NTSB: witness from another aircraft observed plane impact water off Maui
January 5, 2023, 7:41 PM HST
The National Transportation Safety Board issued a preliminary report on the fatal crash of a medical response flight that occurred in waters off of Maui last month.
The NTSB report indicates that a witness from another small plane observed the accident aircraft descend and spiral right before impacting the surface of the water.
Based on the NTSB report, the airplane wreckage sank in the “open ocean” in an area known as the Maui Channel, with an estimated water depth of 6,000 ft. “Deep water search and recovery efforts are pending,” according to the agency.
The twin-engine turbine-powered airplane, N13GZ, is presumed to have sustained substantial damage in the Dec. 15, 2022 incident, and the three individuals aboard (a transport pilot, flight paramedic, and flight nurse) are presumed fatally injured, according to the report.
The flight, operated by Guardian Flight LLC, dab Hawaiʻi Life Flight went missing off the coast of East Maui while enroute to pick up a patient located on Hawaiʻi island for transport to Honolulu. The three crew members on board were never found.
The 4-page NTSB preliminary report provides a timeline of communication between air traffic control and the pilot.
- At 8:53 p.m., the plane departed from Kahului Airport.
- Shortly after departure, at 8:55 p.m, the pilot contacted an Air Route Traffic Control Centers specialist on duty, and indicated the flight was at 1,000 ft msl (mean sea level) or above sea level, and was climbing to 11,000 ft msl.
- At around 9:02 p.m., the departure ATC specialist instructed the pilot to contact Honolulu Air Route Traffic Control Center. A minute later, at 9:03 p.m., the pilot contacted the ARTCC specialist on duty and reported level at 11,000 ft msl.
- At 9:04 p.m., the ARTCC specialist asked if the pilot could climb to 13,000 ft msl, and the pilot responded that he could.
As the flight proceeded on an east-southeasterly heading and along the northern shoreline of the Island of Maui, it turned southbound along the predetermined flight route, according to the report.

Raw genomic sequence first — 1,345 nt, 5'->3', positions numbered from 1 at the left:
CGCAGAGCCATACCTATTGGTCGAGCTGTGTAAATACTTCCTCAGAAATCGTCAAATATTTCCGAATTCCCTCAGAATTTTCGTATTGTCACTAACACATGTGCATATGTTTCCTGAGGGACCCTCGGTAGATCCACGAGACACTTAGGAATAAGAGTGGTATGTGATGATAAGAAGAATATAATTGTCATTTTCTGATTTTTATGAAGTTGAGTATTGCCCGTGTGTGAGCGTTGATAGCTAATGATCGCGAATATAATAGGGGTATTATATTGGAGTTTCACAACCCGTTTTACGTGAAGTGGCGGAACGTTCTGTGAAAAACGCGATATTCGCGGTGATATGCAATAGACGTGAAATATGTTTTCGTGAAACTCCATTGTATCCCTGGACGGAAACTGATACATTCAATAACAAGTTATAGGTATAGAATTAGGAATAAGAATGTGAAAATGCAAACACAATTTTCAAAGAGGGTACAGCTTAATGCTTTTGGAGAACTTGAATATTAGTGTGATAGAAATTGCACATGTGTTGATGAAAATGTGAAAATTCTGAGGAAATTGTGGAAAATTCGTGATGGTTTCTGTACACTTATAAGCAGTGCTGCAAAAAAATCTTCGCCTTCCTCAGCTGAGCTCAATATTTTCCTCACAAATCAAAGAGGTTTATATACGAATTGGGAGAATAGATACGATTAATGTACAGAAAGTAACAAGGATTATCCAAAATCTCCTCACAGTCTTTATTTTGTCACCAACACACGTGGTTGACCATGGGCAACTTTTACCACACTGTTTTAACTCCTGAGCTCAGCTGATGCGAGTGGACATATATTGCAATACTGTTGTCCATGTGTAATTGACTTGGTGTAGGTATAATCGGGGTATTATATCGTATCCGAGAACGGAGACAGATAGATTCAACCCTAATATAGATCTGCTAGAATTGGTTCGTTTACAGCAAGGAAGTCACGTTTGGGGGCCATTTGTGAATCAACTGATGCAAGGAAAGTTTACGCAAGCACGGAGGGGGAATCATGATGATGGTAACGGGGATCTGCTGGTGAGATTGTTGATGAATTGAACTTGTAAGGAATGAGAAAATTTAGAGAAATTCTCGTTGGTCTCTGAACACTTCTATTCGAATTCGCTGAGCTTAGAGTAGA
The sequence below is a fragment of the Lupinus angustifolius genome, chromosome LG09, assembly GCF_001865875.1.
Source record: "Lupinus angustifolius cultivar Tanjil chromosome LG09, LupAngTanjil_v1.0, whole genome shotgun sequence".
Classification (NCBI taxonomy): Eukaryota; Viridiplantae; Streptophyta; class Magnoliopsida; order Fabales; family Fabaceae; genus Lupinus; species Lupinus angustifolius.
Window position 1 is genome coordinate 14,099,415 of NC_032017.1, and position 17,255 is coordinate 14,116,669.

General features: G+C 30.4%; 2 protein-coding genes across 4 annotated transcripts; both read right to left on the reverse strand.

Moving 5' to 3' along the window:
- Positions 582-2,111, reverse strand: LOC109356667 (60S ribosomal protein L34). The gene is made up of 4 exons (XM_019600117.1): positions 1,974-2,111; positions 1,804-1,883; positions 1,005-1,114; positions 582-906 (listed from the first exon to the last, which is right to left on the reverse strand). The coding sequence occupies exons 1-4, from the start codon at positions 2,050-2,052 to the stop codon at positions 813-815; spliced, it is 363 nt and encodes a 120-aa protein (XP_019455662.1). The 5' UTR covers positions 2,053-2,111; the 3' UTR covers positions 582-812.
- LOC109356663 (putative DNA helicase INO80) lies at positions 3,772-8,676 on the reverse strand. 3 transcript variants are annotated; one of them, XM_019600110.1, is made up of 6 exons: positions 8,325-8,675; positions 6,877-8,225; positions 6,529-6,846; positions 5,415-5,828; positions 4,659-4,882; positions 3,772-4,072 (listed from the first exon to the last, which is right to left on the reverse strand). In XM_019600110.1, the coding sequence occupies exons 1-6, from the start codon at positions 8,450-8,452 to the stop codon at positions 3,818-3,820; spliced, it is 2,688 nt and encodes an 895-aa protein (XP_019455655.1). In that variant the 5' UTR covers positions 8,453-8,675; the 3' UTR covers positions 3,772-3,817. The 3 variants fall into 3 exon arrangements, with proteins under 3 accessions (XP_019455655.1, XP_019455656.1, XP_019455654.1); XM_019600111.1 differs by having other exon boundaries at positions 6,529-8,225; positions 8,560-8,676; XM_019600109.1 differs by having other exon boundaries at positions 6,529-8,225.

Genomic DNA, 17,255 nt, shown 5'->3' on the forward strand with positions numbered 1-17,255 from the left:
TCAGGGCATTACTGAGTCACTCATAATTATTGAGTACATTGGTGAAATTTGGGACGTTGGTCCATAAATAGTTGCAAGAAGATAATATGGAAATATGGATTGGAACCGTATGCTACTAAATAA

- At 9:08 p.m., as the flight continued on a southeasterly heading, the ARTCC specialist initially instructed the pilot to turn right to a heading of 180°, then to an amended heading of 200°, and the pilot acknowledged the 200° heading.
- At 9:09 p.m., as the flight continued on a 200° heading at 13,000 ft msl, the ARTCC specialist instructed the pilot to descend to 12,000 ft msl, and the pilot accepted.
- At 9:10 p.m., the ARTCC specialist instructed the pilot to descend to 8,000 ft msl, and the pilot acknowledged.
- At 9:12 p.m., the ARTCC specialist instructed the pilot to fly a heading of 180°, and he cleared the flight to “fly direct to Tammi,” the initial approach fix for the RNAV (area navigation) (GPS) 4 approach to MUE (Waimea-Kohala Airport), and the pilot acknowledged the instructions.
In the next minute, over the course of 21 seconds a brief interaction is recorded between air traffic control and the pilot before all communication is lost. The NTSB report includes the following:
- At 9:13 p.m. and 22 seconds, the ARTCC specialist contacted the pilot of N13GZ, asking him to verify that he was flying “direct to Tammi” as previously instructed.
- At 9:13 p.m. and 25 seconds, the pilot replied, in part: “Uhh, 13GZ is off navigation here… we’re gonna… we’re gonna give it a try.”
- At 9:13 p.m. and 32 seconds, the ARTCC specialist acknowledged the pilot’s last statement and instructed him to turn right to a 170° heading and to maintain 8,000 ft msl.
- At 9:13 p.m. and 43 seconds, a final radio transmission, believed to be from the accident pilot, is heard saying “Hang on.”
According to the NTSB, a witness aboard a Piper plane (en route from Hilo to Honolulu), observed the accident aircraft descend, and enter a “spiraling right descending turn” which “steepened as the descent increased.” Shortly after the accident aircraft impacted the water, the witness lost sight of the airplane’s lights.
The NTSB reports that an alert notice was issued by the FAA at 9:27 p.m., and an extensive search was launched by the United States Coast Guard.
“During the search, portions of airplane wreckage were found floating near and in the vicinity of the last known location of the accident airplane,” according to the NTSB report.
Neither the airplane nor its occupants have been located and the search was officially suspended on Dec. 19, 2022, at 9:55 p.m.